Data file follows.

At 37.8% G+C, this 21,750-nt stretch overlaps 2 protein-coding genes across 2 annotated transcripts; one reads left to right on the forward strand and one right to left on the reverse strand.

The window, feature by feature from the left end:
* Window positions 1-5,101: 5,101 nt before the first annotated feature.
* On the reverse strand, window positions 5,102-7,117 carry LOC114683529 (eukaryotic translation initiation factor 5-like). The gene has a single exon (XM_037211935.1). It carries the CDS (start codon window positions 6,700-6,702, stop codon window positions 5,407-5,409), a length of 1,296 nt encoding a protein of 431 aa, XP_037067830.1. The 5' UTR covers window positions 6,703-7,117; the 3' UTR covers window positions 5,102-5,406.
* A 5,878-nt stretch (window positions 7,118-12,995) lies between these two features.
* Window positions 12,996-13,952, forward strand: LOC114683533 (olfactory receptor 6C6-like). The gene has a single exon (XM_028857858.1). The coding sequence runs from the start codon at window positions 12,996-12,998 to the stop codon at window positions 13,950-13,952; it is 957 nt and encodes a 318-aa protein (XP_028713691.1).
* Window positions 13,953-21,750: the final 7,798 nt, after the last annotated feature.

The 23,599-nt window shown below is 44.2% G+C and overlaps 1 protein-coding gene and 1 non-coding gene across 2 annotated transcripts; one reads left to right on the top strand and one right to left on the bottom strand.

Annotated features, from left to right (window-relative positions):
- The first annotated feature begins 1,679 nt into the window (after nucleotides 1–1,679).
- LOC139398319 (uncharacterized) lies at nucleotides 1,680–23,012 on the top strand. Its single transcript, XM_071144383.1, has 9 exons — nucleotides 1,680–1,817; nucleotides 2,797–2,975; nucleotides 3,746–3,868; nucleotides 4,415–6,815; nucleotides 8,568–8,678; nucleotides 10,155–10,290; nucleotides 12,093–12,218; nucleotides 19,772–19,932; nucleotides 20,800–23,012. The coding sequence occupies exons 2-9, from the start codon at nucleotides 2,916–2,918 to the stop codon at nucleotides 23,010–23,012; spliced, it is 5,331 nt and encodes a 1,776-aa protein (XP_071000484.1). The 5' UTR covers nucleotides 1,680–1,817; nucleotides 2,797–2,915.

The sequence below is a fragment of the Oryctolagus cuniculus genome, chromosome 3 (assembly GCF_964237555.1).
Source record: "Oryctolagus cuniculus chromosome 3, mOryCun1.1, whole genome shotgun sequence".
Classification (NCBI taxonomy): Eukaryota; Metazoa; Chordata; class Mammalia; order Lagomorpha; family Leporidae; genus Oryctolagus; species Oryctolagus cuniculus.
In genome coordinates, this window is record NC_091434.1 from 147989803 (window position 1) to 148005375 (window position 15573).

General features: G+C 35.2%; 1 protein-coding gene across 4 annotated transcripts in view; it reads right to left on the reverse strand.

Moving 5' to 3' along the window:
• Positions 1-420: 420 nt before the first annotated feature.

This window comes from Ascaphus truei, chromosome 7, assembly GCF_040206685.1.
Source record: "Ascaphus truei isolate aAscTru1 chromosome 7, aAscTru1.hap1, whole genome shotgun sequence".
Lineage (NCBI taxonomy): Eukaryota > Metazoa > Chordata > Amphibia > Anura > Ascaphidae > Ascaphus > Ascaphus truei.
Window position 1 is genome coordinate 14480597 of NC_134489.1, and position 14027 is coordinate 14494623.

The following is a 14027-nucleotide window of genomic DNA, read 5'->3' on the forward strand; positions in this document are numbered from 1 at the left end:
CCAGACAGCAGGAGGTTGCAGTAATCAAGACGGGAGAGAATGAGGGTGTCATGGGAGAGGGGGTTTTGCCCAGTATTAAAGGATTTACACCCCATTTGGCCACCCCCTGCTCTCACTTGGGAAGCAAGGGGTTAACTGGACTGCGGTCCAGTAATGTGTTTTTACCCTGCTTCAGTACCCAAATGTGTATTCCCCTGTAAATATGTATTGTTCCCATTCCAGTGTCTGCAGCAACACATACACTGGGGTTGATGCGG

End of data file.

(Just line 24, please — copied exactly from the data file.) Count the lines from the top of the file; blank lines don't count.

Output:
CCAGACAGCAGGAGGTTGCAGTAATCAAGACGGGAGAGAATGAGGGTGTCATGGGAGAGGGGGTTTTGCCCAGTATTAAAGGATTTACACCCCATTTGGCCACCCCCTGCTCTCACTTGGGAAGCAAGGGGTTAACTGGACTGCGGTCCAGTAATGTGTTTTTACCCTGCTTCAGTACCCAAATGTGTATTCCCCTGTAAATATGTATTGTTCCCATTCCAGTGTCTGCAGCAACACATACACTGGGGTTGATGCGG